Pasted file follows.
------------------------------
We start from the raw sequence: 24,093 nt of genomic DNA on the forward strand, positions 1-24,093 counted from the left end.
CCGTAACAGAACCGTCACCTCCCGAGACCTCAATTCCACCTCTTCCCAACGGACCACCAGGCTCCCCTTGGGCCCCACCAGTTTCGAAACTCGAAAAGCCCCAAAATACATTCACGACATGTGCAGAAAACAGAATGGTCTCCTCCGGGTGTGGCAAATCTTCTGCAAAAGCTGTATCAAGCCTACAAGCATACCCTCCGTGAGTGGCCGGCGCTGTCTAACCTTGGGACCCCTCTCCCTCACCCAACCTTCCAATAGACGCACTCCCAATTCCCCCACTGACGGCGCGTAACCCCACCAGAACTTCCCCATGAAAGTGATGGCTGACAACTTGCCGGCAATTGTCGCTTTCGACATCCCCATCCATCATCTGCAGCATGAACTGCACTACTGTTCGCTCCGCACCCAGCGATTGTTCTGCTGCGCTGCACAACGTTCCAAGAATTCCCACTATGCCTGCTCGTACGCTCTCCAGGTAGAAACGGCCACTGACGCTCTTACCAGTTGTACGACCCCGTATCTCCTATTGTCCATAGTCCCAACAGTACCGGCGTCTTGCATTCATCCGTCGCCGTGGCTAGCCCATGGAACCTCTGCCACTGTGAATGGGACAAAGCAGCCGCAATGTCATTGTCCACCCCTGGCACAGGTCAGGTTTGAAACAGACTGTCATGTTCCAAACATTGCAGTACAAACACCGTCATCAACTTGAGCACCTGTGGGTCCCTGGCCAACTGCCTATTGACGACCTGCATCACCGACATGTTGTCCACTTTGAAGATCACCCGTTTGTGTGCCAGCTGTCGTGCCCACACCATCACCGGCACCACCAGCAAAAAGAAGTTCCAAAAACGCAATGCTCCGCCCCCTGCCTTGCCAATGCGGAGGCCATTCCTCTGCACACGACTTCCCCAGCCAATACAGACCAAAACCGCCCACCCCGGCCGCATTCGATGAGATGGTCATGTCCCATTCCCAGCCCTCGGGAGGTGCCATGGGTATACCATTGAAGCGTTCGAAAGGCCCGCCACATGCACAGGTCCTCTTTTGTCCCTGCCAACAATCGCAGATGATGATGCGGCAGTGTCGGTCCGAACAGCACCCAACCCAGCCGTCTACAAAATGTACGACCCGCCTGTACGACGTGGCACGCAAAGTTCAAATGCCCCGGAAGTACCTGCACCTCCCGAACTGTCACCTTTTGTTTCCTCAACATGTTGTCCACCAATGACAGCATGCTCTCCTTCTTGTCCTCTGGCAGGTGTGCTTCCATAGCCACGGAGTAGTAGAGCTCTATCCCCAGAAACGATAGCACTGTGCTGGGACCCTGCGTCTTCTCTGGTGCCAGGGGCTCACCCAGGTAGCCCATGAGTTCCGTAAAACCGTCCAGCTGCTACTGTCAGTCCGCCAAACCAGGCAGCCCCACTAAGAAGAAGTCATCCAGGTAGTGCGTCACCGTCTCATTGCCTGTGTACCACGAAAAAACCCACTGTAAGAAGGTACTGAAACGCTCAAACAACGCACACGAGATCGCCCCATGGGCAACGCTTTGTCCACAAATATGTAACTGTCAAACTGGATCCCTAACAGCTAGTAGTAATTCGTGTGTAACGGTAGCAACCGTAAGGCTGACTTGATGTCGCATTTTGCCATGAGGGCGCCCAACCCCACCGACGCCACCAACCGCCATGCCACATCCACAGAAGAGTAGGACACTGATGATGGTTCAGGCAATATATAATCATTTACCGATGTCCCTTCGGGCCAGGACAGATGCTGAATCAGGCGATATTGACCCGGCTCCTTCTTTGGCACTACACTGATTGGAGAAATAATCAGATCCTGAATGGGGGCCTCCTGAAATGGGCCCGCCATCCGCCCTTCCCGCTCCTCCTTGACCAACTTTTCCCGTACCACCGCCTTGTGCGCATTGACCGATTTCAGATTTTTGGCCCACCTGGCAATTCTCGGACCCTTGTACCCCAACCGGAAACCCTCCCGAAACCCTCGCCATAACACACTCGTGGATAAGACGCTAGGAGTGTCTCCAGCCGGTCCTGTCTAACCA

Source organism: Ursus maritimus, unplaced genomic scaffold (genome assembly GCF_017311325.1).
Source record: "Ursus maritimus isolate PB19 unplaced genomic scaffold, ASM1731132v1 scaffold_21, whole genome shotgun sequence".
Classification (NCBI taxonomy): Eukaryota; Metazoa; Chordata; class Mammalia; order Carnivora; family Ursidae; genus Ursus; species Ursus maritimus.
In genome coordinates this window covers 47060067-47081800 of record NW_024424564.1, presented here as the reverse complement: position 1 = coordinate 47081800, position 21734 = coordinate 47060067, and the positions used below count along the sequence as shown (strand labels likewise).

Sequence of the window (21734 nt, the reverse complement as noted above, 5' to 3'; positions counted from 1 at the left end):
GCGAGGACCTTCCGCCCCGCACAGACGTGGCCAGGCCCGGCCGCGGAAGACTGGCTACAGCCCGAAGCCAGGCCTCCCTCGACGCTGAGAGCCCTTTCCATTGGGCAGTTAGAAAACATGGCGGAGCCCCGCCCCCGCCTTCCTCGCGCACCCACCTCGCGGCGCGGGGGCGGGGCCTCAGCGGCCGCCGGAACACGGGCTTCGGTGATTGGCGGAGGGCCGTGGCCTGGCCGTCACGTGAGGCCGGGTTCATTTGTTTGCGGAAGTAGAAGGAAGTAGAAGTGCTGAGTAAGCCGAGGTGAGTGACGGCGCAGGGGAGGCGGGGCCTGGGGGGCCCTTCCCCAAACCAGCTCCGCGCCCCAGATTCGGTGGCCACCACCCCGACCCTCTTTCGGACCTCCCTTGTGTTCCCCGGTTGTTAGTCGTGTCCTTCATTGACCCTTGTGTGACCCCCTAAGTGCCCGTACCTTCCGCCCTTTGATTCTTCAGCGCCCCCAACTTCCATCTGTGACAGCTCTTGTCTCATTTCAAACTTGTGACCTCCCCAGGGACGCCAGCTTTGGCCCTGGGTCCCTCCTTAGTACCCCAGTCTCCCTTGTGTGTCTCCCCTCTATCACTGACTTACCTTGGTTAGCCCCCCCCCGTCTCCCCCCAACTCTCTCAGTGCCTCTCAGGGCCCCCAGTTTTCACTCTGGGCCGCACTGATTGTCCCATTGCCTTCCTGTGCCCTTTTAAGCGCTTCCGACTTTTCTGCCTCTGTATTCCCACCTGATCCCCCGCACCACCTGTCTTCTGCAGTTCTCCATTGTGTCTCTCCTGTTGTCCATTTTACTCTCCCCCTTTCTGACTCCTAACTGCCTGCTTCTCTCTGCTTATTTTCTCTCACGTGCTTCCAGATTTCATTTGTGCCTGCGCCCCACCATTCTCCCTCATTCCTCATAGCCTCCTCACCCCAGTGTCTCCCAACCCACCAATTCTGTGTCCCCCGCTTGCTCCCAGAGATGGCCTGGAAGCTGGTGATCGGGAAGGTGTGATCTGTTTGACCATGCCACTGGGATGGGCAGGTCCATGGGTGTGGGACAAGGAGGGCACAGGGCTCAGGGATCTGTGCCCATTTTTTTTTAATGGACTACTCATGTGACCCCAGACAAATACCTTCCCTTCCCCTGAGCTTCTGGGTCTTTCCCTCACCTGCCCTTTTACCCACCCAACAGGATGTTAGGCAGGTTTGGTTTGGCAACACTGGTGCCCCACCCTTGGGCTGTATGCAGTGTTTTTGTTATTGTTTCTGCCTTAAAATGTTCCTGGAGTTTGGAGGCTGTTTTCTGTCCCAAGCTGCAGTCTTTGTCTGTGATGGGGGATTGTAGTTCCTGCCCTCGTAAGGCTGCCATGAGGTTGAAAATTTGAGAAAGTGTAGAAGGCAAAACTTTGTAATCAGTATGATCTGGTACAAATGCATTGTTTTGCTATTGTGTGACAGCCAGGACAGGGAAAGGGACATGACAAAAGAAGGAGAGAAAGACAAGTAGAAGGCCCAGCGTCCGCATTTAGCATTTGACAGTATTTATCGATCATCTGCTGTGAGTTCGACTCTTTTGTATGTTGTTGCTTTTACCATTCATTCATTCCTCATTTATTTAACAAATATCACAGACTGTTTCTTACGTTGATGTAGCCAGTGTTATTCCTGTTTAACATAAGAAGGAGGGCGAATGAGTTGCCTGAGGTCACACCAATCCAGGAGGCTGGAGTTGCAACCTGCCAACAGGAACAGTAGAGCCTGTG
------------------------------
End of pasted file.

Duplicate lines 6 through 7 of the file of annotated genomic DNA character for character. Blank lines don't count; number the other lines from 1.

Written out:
In genome coordinates this window covers 47060067-47081800 of record NW_024424564.1, presented here as the reverse complement: position 1 = coordinate 47081800, position 21734 = coordinate 47060067, and the positions used below count along the sequence as shown (strand labels likewise).

Sequence of the window (21734 nt, the reverse complement as noted above, 5' to 3'; positions counted from 1 at the left end):